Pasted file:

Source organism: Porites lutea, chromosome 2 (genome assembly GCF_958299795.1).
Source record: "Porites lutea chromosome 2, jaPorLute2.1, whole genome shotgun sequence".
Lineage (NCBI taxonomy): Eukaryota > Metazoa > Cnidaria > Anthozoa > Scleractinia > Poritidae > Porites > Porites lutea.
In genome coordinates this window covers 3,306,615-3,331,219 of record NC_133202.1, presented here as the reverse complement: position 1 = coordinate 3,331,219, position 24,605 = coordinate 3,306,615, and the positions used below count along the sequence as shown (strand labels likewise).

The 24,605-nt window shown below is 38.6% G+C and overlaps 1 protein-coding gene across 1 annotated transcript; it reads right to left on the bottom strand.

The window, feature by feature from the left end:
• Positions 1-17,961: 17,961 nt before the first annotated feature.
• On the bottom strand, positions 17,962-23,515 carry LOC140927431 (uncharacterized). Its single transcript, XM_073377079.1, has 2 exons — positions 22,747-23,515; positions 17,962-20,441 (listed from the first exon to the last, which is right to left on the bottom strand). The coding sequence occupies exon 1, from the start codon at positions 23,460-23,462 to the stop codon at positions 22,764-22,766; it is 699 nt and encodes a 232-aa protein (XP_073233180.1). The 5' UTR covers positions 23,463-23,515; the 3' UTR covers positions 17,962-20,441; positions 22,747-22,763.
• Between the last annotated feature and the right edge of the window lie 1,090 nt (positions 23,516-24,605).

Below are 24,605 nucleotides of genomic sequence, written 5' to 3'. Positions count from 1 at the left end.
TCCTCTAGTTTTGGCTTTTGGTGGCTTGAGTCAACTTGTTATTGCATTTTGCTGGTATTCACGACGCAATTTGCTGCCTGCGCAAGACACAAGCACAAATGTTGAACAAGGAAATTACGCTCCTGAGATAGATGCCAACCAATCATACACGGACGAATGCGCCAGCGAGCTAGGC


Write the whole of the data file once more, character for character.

Source organism: Porites lutea, chromosome 2 (genome assembly GCF_958299795.1).
Source record: "Porites lutea chromosome 2, jaPorLute2.1, whole genome shotgun sequence".
Lineage (NCBI taxonomy): Eukaryota > Metazoa > Cnidaria > Anthozoa > Scleractinia > Poritidae > Porites > Porites lutea.
In genome coordinates this window covers 3,306,615-3,331,219 of record NC_133202.1, presented here as the reverse complement: position 1 = coordinate 3,331,219, position 24,605 = coordinate 3,306,615, and the positions used below count along the sequence as shown (strand labels likewise).

The 24,605-nt window shown below is 38.6% G+C and overlaps 1 protein-coding gene across 1 annotated transcript; it reads right to left on the bottom strand.

The window, feature by feature from the left end:
• Positions 1-17,961: 17,961 nt before the first annotated feature.
• On the bottom strand, positions 17,962-23,515 carry LOC140927431 (uncharacterized). Its single transcript, XM_073377079.1, has 2 exons — positions 22,747-23,515; positions 17,962-20,441 (listed from the first exon to the last, which is right to left on the bottom strand). The coding sequence occupies exon 1, from the start codon at positions 23,460-23,462 to the stop codon at positions 22,764-22,766; it is 699 nt and encodes a 232-aa protein (XP_073233180.1). The 5' UTR covers positions 23,463-23,515; the 3' UTR covers positions 17,962-20,441; positions 22,747-22,763.
• Between the last annotated feature and the right edge of the window lie 1,090 nt (positions 23,516-24,605).

Below are 24,605 nucleotides of genomic sequence, written 5' to 3'. Positions count from 1 at the left end.
TCCTCTAGTTTTGGCTTTTGGTGGCTTGAGTCAACTTGTTATTGCATTTTGCTGGTATTCACGACGCAATTTGCTGCCTGCGCAAGACACAAGCACAAATGTTGAACAAGGAAATTACGCTCCTGAGATAGATGCCAACCAATCATACACGGACGAATGCGCCAGCGAGCTAGGC